By Susan Kaiser Greenland In classes with kids, I hold up a Quaker Oats box and ask, “What’s in here?” We get all sorts of answers, from Quaker Oats to lizards to spiders to candy. But we come down pretty quickly to the fact that we don’t know what’s in it. And it’s not always comfortable to sit with not knowing.
I like to help children become more comfortable with not knowing, to approach it with curiosity, an open mind and an open heart. We start to think about how our bodies feel when we don’t know something and we feel we should. Very often we feel a clutching in our body, in our throat for instance, or our heart races. By encouraging kids to notice how their bodies feel when they don’t know something, and wish they did, we’re building an awareness that helps them identify what’s happening in their inner and outer worlds. Do they look with an open mind, with curiosity, with as little fear as possible, with the perspective of the friendly, impartial spectator?
The next question is extremely important. Once you’ve looked at something, what do you do about it? After looking, we develop a capacity to respond to what we see, in a way that is both in our own best interests, and also kind and compassionate to all those involved. As we better understand interconnection and change, we’ll understand that what’s compassionate for all involved is also in our own best interest.
Everyone in education is looking for the magic wand. One thing that comes close, for me, is clear seeing, a concept deeply embedded in traditional Buddhism. For kids it’s clearly seeing what’s happening, as it’s happening, without an emotional charge. Then they’re able to respond with compassion.
I love this quote: “Rowing harder doesn’t help if it involves moving in the wrong direction.” How often have we worked so hard at something, and it’s just the wrong thing to be working at? The only way we can figure that out is if we learn to clearly see, without an emotional charge. That requires us to step back from experience before we dig in and start trying to fix it.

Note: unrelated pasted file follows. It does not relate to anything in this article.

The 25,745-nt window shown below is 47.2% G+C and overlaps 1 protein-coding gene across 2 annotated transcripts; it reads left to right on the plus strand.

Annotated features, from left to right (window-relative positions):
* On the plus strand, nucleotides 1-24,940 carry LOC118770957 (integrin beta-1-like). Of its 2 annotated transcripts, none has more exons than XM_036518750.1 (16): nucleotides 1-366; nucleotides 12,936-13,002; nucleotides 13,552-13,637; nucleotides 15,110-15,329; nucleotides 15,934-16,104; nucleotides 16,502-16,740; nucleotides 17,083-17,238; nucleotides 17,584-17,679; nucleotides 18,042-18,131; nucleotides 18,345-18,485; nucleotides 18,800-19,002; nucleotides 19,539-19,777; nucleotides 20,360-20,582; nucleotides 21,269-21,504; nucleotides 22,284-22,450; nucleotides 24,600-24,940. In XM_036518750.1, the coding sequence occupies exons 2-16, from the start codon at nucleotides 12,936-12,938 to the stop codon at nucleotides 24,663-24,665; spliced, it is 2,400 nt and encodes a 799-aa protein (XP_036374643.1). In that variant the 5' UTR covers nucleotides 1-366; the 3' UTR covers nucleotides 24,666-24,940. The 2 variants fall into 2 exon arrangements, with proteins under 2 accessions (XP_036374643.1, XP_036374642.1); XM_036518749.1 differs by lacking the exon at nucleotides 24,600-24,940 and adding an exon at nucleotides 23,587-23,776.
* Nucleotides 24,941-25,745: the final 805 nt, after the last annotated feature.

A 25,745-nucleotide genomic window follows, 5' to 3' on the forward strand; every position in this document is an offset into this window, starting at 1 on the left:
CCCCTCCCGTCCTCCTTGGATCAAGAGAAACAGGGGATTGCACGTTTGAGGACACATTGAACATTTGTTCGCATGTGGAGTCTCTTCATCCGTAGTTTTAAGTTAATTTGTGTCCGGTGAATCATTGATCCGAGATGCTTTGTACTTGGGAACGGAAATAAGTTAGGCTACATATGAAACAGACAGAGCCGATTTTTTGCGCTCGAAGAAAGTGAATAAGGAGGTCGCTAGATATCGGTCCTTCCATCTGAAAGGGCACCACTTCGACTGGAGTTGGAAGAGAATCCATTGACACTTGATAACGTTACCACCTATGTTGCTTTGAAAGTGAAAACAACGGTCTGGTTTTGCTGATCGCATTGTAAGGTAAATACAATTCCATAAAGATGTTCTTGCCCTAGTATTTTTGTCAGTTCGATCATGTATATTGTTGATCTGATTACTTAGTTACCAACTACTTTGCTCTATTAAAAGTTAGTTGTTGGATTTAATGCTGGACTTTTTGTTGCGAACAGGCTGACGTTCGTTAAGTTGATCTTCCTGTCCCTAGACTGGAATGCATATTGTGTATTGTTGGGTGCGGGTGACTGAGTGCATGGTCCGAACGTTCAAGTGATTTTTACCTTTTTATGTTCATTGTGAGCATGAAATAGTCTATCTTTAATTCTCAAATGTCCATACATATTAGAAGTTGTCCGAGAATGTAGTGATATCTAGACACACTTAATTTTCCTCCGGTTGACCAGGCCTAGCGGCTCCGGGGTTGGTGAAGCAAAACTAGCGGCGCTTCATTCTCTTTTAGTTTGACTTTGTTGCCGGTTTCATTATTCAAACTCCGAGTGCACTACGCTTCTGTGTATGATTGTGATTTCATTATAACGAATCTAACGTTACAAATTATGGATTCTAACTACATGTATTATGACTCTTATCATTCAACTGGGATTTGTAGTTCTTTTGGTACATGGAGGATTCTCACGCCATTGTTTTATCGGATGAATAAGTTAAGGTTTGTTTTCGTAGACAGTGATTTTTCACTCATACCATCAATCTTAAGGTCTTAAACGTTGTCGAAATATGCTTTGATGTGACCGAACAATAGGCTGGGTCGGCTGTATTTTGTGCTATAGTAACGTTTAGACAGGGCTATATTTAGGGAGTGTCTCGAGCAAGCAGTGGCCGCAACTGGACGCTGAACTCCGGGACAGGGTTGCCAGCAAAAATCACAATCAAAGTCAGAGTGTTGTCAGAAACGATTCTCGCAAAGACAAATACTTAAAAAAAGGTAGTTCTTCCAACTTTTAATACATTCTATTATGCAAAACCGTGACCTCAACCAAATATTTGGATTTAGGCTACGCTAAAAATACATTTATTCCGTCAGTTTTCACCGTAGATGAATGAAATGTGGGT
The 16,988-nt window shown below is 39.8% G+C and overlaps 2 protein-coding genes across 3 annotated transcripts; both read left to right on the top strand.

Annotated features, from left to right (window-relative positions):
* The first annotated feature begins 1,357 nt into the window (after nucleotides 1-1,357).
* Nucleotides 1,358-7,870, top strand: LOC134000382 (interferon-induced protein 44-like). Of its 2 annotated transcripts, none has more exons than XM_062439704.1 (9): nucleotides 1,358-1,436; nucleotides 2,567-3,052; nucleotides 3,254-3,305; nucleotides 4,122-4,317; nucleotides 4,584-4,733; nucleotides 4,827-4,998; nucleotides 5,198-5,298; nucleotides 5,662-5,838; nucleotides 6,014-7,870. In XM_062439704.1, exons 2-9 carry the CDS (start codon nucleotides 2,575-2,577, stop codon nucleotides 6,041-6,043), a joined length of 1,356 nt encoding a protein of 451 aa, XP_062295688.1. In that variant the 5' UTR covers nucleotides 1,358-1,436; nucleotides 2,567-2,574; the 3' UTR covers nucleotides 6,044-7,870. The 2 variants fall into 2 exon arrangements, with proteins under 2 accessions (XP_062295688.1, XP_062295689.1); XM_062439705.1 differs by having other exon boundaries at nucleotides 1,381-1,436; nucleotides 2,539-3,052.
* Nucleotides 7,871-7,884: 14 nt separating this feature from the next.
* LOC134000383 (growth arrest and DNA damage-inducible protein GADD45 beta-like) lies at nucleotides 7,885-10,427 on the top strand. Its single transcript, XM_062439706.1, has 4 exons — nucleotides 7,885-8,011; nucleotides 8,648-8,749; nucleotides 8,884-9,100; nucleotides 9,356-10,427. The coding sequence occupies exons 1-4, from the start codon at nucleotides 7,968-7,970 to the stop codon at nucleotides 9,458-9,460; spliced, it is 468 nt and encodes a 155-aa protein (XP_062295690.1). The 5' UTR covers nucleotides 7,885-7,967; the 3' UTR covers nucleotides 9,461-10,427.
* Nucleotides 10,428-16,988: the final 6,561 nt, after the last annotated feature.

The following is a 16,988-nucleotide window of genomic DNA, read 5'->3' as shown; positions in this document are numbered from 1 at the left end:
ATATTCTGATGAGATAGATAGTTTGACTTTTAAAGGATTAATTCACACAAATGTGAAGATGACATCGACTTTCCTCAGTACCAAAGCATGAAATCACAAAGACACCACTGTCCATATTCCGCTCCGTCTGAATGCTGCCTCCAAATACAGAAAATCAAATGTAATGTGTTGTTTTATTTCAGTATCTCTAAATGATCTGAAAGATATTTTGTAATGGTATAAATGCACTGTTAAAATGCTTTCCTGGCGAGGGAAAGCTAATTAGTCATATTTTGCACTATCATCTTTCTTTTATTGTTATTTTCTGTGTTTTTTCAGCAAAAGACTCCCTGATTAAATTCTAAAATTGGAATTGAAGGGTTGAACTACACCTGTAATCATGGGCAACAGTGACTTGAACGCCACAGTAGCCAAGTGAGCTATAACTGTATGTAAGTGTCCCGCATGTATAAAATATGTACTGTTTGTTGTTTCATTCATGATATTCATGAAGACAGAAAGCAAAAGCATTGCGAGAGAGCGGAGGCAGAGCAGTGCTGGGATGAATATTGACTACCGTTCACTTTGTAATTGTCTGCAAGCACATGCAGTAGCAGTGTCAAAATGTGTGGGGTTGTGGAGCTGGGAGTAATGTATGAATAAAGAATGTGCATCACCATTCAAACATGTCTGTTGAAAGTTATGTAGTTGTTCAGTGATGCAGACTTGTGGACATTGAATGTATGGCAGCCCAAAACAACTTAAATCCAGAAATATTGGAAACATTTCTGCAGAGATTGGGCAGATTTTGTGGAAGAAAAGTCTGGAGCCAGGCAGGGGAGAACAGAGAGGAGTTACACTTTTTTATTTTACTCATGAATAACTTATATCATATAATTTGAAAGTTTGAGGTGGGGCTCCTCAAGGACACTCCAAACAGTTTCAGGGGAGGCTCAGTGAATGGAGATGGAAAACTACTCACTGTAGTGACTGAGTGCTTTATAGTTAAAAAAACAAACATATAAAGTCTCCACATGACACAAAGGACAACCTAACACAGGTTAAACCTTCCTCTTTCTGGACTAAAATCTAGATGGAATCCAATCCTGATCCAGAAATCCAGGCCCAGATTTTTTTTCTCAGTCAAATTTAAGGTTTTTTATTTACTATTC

This is how mindfulness is used in real life situations. You see a child who is upset calmly take a breath, settle down, and use calming skills to settle the mind and see things more clearly. Sometimes it takes quite a while. They get upset again, they get excited again; that’s normal. We use our calming skills over and over again.
The Hello Game
We start every class with the Hello Game. Kids say “hello,” and look at the color of each other’s eyes. It’s a terrific practice that helps kids really look at somebody else in a way that’s not emotionally charged. This grounds what we’re doing in the practice of mindfulness. Children start to notice and identify what’s happening in their minds and bodies when they look at people closely. They start to recognize their mind-body reactions to social exchanges. It is rare for people to really look at each other without bias, with an open mind. Kids can learn to see the value of gentle curiosity in the friendly, impartial spectator.
The Whole Child
We work to integrate the whole child. We start with the body, and then the mind (thoughts), and the heart (emotions and worldview). Mindful awareness can’t leave any of these three elements out: body, mind, and heart.
Also important for kids is integration of left hemisphere/right hemisphere processes. We use mindful awareness to integrate right hemisphere creativity and left hemisphere analytical or linear processes. That’s very important in today’s school system, which is tilted toward traditional left-brain processes: memorize information, analyze data, report back.
How do we teach kids about non-conceptual experience? One example is a movie I show about a fabulous Ferris wheel on the Santa Monica pier. It has 180,000 lights, each one powered by wind and sun. It took a really smart left-brain processing person to figure out how to make those lights, but also somebody with right-brain creative skills to come up with a beautiful work of art that lights up the Santa Monica skyline.